The double nostalgia of Uzhgorod

The castle in the Ukrainian town of Uzhgorod can evoke double nostalgia in Slovakia, as well in Czech lands

The Uzhgorod CastleThe Uzhgorod Castle (Source: Courtesy of B. Chovan)

The Zakarpattia Oblast (region) where the town of Uzhgorod with its castle lies belonged to then-Czechoslovakia in the years 1918 – 1945. Immediately after the end of the World War I, Slovak painter Janko Alexy, then wandering as a young men around the country, drew some of his typical picturesque artworks from this area into his sketch-book.

Nostalgic memories can be connected, though, also with the Great Moravian era. A nobleman called Laborec lived in the fortified settlement which preceded the current castle. The Slavonic aristocrat is said to have been a vassal of Great Morava – which could fill Slovaks, who in the past tended to find themselves as vassals, with a certain feeling of importance.

Laborec ruled at the fortified settlement until 897 when his army was defeated by nomadic tribes of ancient Hungarians. The count drowned fleeing the battlefield in a nearby river which allegedly got its name from him: Laborec. It is hard to establish, however, whether things were not quite the other way round – whether he was not named after the river. After Laborec’s defeat, Uzhgorod fell into the hands of the oldest Hungarian royal family, the Árpáds, for two and a half centuries.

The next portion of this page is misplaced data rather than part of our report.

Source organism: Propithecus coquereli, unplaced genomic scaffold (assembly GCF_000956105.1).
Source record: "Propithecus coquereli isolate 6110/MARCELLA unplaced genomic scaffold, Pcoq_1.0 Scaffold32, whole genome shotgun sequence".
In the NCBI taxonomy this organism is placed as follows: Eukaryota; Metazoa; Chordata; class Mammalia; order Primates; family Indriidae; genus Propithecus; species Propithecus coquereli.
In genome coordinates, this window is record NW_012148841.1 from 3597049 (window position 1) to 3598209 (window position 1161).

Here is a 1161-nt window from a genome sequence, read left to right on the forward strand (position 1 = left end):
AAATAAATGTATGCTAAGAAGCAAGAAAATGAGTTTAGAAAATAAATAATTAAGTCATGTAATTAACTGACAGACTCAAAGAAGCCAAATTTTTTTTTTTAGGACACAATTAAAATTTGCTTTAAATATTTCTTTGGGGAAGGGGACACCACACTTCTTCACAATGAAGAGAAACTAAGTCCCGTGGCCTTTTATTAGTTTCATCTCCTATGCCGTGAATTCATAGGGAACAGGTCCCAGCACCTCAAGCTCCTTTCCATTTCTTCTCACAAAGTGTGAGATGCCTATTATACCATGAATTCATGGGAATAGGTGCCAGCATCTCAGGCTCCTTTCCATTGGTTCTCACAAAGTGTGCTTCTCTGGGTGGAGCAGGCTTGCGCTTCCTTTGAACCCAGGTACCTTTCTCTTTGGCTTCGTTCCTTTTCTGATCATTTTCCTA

Of course, the castle changed hands several times after that. Its great fame and at the same time great fall came in 1711. Uzhgorod became the centre of anti-Habsburg rebels and for some time it may have felt important and independent. However, this time was very brief, as castles which defied the Habsburgs often ended in flames or as permanent garrisons of the Hungarian army. Ultimately, Uzhgorod was occupied by Austrians.

From 1775 until 1945, the Greek-Catholic seminary resided in the castle.

Uzhgorod lies close to the eastern Slovak border and as it is still an attractive town worth visiting.

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